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The advantages of having a touchscreen stereo in your car

Assistance and convenience on display

Why are touchscreen stereos are so popular? In this article, we'll discuss the benefits, cool factor, and safety concerns of large stereo displays.

Why put a large, touchscreen stereo in your dash? Fantastic looks are a great starting point, but there’s so much more you can get from a big screen stereo. You can see all the information you need at a quick glance, letting you get your eyes back on the road faster. You’ll also have expansion options like smartphone integration, navigation, and additional cameras available to you.

Touchscreen receivers come in three styles:

  • double-sized (4" tall) in-dash receivers, the most popular style
  • space-saving, 2"-tall receivers with flip-out screens
  • the rapidly growing category of "floating" touchscreen receivers

But, it’s all about the screen real estate and what it can show you. The large display and touchscreen controls make it easier to do anything on the stereo. Let’s talk about some ways to get the most out of a touchscreen receiver.

Pioneer DMH-WT7600NEX Digital Multimedia Receiver

"Floating" touchscreen stereos, like this Pioneer DMH-WT7600NEX, are becoming more popular for their larger display area and cool looks.

Nice, big display and phone support

With a large screen acting as your receiver's display, it's a whole lot easier to read than the single-line displays of traditional car stereos. You can quickly see what’s playing, who’s calling, and where you’re going.

Many of these receivers offer the functionality of Apple CarPlay™ and Android Auto™, which emulate your smartphone experience right on the receiver’s touchscreen display – great for keeping your phone out of your hand.

113DDX9907 Kenwood DDX9907XR DVD receiver in dash with backup camera image.

Adding a rear-view camera to your touchscreen stereo provides a better, wider view of what's behind you.

Add a camera (or cameras) for safety

A rear-view or backup camera can help make your touchscreen stereo a valuable tool for staying safe while backing up and to help avoid accidents. Its wide field of view offers a whole lot more of what’s behind you than using your mirror, including areas that your vehicle's body blocks from view. Many new stereos also offer multiple camera inputs, so you can incorporate factory cameras or add aftermarket cameras for areas like your side view – all viewable on the touchscreen display.

Kenwood Excelon DNR1007XR Navigation Receiver

Imagine all your navigation data on a 10.1" "floating" display, like the Kenwood Excelon DNR1007XR receiver with built-in navigation.

Onscreen GPS navigation

Are we there yet? Touchscreen stereos with built-in GPS navigation offer incredible convenience and assistance. But if you don't want to spend the extra money for built-in navigation and future map updates, look for a touchscreen stereo that has Apple CarPlay or Android Auto. Both of these options get your smartphone involved to use navigation apps, such as Waze and Google Maps. They appear beautifully on the stereo's large display.

Pioneer DMH-1500NEX Digital Multimedia Receiver

Larger touchscreen displays also let you clearly see and adjust your sound settings quickly.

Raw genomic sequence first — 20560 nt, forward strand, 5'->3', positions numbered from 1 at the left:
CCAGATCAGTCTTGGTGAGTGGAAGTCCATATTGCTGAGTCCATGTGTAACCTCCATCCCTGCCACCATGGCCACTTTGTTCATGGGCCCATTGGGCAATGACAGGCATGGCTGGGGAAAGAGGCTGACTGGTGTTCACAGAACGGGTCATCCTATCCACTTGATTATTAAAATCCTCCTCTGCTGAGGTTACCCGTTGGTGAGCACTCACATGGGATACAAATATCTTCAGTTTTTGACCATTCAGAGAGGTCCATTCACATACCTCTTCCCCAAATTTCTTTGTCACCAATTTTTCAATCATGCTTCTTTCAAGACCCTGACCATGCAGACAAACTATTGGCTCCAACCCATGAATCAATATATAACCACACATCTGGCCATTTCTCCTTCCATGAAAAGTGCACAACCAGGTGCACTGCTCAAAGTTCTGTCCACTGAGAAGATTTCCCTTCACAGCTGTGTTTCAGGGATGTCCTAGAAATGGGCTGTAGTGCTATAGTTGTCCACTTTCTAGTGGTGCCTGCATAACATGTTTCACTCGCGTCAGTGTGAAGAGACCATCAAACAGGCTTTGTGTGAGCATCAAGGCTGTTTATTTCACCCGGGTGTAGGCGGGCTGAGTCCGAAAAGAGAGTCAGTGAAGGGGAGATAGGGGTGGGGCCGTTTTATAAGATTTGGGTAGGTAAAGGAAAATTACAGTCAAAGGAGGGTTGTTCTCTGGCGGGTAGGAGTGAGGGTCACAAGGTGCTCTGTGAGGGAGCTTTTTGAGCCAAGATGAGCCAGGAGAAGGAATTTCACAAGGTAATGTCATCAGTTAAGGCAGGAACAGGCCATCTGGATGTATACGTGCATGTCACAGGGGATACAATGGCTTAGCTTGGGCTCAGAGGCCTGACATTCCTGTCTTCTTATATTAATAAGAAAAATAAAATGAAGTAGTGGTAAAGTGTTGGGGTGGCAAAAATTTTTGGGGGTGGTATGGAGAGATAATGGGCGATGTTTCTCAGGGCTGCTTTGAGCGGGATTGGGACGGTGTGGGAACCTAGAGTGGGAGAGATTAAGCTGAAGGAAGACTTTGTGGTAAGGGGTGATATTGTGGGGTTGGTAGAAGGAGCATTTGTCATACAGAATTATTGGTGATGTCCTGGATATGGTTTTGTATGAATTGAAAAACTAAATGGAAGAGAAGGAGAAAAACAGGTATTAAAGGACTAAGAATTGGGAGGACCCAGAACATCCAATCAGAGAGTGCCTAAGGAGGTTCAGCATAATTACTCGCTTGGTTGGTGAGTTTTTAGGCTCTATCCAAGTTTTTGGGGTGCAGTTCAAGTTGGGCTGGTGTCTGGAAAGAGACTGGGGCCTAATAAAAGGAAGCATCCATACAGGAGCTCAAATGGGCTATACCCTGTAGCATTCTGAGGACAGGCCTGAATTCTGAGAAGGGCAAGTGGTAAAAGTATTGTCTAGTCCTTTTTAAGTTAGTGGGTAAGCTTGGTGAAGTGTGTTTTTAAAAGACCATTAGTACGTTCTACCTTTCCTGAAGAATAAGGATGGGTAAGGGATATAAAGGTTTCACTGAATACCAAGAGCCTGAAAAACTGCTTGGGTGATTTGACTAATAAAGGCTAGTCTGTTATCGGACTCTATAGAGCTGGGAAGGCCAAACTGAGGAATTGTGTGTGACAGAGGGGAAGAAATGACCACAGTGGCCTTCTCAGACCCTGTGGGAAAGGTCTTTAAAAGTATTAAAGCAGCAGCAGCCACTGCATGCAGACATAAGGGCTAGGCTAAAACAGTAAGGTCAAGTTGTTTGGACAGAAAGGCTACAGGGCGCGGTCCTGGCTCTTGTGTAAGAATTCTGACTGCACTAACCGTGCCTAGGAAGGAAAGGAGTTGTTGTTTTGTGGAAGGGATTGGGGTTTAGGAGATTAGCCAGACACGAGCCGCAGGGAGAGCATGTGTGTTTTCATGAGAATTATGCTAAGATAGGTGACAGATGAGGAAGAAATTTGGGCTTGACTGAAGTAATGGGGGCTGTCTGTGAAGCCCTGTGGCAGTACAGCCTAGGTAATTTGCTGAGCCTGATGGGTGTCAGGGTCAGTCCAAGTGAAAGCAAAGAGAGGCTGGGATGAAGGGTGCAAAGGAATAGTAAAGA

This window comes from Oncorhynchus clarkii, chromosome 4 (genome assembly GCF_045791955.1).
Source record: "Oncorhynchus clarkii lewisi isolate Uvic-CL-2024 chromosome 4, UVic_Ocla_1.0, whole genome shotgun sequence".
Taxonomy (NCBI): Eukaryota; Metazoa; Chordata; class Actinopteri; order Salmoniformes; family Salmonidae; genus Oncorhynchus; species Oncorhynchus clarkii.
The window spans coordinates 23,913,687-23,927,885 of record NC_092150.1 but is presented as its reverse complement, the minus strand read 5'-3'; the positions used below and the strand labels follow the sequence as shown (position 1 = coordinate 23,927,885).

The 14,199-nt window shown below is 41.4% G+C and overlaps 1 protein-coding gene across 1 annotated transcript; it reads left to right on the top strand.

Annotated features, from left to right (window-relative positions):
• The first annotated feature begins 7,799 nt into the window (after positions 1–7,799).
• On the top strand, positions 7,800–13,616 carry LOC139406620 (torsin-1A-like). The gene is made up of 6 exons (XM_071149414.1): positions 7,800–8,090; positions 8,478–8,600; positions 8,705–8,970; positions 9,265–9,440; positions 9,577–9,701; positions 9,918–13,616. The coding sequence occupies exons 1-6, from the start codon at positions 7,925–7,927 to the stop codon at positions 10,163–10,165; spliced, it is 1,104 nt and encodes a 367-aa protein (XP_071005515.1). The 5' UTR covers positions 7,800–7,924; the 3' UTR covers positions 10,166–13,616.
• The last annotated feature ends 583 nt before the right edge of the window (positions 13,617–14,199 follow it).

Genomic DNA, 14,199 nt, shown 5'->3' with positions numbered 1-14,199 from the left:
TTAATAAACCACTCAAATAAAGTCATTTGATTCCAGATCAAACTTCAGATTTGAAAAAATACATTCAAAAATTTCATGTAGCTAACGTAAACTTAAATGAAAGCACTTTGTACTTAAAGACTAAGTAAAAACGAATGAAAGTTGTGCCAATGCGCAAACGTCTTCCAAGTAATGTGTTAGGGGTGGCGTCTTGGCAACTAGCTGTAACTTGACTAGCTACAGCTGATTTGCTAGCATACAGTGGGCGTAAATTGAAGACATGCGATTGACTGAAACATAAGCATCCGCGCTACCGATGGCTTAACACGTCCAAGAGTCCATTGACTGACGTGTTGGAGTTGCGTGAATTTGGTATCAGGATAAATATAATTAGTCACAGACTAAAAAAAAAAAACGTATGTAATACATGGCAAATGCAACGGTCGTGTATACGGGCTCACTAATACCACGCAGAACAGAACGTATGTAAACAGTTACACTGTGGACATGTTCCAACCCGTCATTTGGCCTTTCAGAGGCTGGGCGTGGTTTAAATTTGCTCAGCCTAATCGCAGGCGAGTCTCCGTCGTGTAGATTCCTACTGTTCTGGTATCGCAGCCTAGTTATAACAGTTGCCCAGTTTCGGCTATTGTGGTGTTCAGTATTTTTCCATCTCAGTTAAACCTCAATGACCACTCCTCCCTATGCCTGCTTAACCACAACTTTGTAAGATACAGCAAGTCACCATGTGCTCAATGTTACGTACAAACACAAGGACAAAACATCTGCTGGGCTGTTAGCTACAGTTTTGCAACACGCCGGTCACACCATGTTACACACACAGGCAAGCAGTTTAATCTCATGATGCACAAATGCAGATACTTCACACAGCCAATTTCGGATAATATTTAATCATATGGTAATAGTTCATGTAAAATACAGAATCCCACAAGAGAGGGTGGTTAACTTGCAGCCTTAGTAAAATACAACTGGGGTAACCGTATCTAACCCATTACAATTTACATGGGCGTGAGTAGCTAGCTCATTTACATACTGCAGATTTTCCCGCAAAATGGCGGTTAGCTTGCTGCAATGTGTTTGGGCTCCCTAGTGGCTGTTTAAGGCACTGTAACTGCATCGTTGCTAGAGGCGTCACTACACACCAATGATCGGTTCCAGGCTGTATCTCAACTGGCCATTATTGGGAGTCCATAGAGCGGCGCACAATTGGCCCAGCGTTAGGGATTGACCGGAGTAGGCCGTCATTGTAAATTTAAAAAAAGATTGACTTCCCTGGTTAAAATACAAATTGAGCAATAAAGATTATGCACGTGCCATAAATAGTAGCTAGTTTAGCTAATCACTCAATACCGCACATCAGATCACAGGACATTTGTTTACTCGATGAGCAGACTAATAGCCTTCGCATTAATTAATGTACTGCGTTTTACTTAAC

Customizable and informative display

In addition to the music and caller info that you can see on the display, many touchscreen receivers let you customize the background and layout. So not only can you make a personal statement on the look in your dash, but you can organize the functions that you use the most.

When you’re looking for that perfect sound, you can dive into a receiver’s tone controls and see them clearly (while parked). We also offer iDatalink Maestro interfaces for many vehicles that can show off vehicle diagnostics in your vehicle, depending on the receiver you choose. It can even include climate controls in some vehicles.

setting settings

Take some time to make adjustments on your touchscreen receiver before you hit the road.

Worried about the safety aspect of touchscreen displays?

We’ve heard comments from customers who worry that touchscreen receivers are a distracting hindrance rather than a help. And hey, we get it; we’re on the road, too. Here are some keys to using them safely (and maybe some things you didn’t know about):

  1. Adjust your screen settings before you drive. In the excitement of installing and turning on a new receiver (which we completely appreciate), some people will hit the road and try to adjust the settings on the fly. Simply put, don’t. In fact, most touchscreen stereos won't let you access the menus while the car is moving. Before you put your vehicle in gear:

    • Set the display the way you want it. That includes the contrast, backlighting, dimming, and variable color controls. Sure, you can reset them later if you need to…while you’re parked.
    • Set the functions you use the most for easy access before heading out on the road.
    • Call us with any questions you have about setting up your receiver. When you buy from Crutchfield, you get lifetime tech support, which includes helping you figure out the controls and set up.
    • Read the owner’s manual. Yeah, we know…just had to say it.
  2. Turn off the display. A busy display can beg for attention, but you can turn it off when not needed.

    display on

    display off

    Use the slider to see this Kenwood's touchscreen display on and off.

    There’s usually a one or two button sequence that can disable the display completely and quickly. The audio still works, so your music will keep playing, and navigation apps can still tell you where to go. And it'll automatically turn back on when you touch it.

  3. Get used to the controls. Many folks have mentioned that there are no “muscle memory” buttons and knobs on touchscreen receivers that can be reached without looking, which is a great point. But many models actually do have handy knobs or easy-to-find toggle buttons for volume control or other important adjustments. Some of the knobs are multi-functional for a variety of settings, not just the volume.

    JVC Gesture Control

    JVC incorporates a feature called "Gesture Control" for simple, quick controls for less distraction.